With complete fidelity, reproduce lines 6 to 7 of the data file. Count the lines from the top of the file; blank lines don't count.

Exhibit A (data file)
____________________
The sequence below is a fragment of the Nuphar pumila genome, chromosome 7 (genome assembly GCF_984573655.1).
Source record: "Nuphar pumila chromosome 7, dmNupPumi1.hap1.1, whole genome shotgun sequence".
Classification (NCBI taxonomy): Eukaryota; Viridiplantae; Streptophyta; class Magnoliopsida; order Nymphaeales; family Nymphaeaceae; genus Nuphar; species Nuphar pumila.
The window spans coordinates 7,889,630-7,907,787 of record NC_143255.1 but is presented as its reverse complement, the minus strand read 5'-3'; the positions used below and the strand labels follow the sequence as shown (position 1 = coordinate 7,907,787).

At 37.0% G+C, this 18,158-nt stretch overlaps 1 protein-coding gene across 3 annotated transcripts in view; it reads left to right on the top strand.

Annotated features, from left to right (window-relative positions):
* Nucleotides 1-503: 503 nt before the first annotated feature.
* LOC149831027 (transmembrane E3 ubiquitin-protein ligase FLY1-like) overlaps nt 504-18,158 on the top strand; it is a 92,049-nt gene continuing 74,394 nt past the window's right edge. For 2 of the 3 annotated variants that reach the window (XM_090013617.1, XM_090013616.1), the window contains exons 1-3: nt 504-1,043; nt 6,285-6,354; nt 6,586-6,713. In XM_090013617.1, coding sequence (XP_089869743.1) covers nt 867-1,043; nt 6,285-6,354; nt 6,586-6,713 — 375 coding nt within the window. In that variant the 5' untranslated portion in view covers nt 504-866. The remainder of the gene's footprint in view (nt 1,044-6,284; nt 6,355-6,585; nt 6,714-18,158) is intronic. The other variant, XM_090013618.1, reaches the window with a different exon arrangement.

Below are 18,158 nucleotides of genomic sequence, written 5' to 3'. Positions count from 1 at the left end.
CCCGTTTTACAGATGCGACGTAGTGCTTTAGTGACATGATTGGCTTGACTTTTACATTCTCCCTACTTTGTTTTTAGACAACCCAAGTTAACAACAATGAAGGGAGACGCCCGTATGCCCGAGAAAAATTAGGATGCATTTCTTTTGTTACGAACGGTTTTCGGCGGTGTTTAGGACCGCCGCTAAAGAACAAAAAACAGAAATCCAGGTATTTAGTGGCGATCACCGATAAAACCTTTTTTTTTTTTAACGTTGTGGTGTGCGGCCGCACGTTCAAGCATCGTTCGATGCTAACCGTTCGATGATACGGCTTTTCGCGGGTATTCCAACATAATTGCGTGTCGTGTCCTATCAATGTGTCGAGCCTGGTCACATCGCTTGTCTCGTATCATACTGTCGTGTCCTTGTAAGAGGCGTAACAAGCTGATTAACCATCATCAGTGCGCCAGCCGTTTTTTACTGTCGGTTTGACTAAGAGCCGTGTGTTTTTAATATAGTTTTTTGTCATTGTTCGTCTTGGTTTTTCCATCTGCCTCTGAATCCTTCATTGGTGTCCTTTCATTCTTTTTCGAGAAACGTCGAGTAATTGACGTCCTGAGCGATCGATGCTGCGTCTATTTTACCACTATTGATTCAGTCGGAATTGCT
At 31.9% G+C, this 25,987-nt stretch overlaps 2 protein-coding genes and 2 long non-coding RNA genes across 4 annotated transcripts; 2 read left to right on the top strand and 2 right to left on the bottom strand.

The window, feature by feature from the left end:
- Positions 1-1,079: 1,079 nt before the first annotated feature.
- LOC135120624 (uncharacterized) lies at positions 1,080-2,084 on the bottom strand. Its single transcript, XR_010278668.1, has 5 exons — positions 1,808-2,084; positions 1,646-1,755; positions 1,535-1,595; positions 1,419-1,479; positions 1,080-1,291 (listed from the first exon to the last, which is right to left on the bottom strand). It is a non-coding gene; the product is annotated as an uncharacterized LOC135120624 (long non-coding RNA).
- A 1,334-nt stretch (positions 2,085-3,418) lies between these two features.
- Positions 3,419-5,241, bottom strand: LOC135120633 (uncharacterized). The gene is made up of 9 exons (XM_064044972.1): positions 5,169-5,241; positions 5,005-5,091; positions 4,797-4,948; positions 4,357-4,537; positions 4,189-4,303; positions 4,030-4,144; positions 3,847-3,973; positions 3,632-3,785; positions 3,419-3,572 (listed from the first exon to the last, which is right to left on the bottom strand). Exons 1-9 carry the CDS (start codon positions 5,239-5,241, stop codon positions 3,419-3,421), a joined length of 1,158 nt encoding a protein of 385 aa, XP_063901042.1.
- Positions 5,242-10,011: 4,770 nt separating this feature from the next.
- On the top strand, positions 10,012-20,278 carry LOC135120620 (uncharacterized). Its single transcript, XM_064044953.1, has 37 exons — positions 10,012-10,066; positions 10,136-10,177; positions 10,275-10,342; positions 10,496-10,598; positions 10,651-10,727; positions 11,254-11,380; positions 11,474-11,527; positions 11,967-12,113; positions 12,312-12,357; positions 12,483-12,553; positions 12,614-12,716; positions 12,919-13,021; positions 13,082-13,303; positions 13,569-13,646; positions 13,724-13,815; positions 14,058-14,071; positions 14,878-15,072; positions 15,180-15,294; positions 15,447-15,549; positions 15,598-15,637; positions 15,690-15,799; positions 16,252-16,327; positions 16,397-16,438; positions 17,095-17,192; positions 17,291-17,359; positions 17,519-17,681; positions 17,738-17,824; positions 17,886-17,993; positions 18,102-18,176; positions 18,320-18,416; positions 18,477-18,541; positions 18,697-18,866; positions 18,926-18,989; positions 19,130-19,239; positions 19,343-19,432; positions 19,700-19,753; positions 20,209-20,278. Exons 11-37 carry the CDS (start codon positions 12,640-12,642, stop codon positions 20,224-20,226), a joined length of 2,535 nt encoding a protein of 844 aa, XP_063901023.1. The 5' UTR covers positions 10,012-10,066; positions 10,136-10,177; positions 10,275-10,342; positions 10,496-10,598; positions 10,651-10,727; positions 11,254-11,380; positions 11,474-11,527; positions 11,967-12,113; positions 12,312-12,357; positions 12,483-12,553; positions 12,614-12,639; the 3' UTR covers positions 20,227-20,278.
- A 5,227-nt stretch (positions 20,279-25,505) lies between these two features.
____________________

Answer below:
Annotated features, from left to right (window-relative positions):
* Nucleotides 1-503: 503 nt before the first annotated feature.